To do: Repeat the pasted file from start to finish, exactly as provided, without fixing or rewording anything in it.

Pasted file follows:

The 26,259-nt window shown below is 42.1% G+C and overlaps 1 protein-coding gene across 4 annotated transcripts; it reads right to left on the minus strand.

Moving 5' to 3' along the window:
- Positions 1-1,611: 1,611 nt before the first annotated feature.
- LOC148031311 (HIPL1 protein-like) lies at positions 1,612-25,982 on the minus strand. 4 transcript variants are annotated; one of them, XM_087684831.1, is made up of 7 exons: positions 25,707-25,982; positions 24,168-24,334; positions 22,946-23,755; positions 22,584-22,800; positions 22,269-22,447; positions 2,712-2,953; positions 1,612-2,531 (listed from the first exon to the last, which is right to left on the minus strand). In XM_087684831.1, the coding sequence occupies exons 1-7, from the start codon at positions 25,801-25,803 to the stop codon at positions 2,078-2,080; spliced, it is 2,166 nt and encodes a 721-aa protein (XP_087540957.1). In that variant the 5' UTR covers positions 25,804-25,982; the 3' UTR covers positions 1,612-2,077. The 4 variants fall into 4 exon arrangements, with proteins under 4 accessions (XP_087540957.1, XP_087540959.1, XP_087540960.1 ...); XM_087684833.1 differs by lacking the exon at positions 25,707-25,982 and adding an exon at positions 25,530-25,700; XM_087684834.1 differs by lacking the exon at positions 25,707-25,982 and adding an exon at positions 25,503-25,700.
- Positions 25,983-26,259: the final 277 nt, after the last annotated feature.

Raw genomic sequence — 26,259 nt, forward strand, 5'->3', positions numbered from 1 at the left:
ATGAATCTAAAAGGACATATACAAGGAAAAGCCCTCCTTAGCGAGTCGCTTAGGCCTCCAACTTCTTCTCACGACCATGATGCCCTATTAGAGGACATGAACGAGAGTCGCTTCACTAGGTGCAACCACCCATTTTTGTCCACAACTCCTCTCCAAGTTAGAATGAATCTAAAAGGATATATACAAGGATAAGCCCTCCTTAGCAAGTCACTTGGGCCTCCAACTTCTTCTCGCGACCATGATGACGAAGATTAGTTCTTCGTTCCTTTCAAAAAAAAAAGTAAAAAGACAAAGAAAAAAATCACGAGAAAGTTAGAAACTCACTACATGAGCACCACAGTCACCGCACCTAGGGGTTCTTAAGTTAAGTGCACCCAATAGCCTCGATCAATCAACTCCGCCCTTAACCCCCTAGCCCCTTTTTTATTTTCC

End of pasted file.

The 26,259-nt window shown below is 42.1% G+C and overlaps 1 protein-coding gene across 4 annotated transcripts; it reads right to left on the minus strand.

Moving 5' to 3' along the window:
- Positions 1-1,611: 1,611 nt before the first annotated feature.
- LOC148031311 (HIPL1 protein-like) lies at positions 1,612-25,982 on the minus strand. 4 transcript variants are annotated; one of them, XM_087684831.1, is made up of 7 exons: positions 25,707-25,982; positions 24,168-24,334; positions 22,946-23,755; positions 22,584-22,800; positions 22,269-22,447; positions 2,712-2,953; positions 1,612-2,531 (listed from the first exon to the last, which is right to left on the minus strand). In XM_087684831.1, the coding sequence occupies exons 1-7, from the start codon at positions 25,801-25,803 to the stop codon at positions 2,078-2,080; spliced, it is 2,166 nt and encodes a 721-aa protein (XP_087540957.1). In that variant the 5' UTR covers positions 25,804-25,982; the 3' UTR covers positions 1,612-2,077. The 4 variants fall into 4 exon arrangements, with proteins under 4 accessions (XP_087540957.1, XP_087540959.1, XP_087540960.1 ...); XM_087684833.1 differs by lacking the exon at positions 25,707-25,982 and adding an exon at positions 25,530-25,700; XM_087684834.1 differs by lacking the exon at positions 25,707-25,982 and adding an exon at positions 25,503-25,700.
- Positions 25,983-26,259: the final 277 nt, after the last annotated feature.

Raw genomic sequence — 26,259 nt, forward strand, 5'->3', positions numbered from 1 at the left:
ATGAATCTAAAAGGACATATACAAGGAAAAGCCCTCCTTAGCGAGTCGCTTAGGCCTCCAACTTCTTCTCACGACCATGATGCCCTATTAGAGGACATGAACGAGAGTCGCTTCACTAGGTGCAACCACCCATTTTTGTCCACAACTCCTCTCCAAGTTAGAATGAATCTAAAAGGATATATACAAGGATAAGCCCTCCTTAGCAAGTCACTTGGGCCTCCAACTTCTTCTCGCGACCATGATGACGAAGATTAGTTCTTCGTTCCTTTCAAAAAAAAAAGTAAAAAGACAAAGAAAAAAATCACGAGAAAGTTAGAAACTCACTACATGAGCACCACAGTCACCGCACCTAGGGGTTCTTAAGTTAAGTGCACCCAATAGCCTCGATCAATCAACTCCGCCCTTAACCCCCTAGCCCCTTTTTTATTTTCC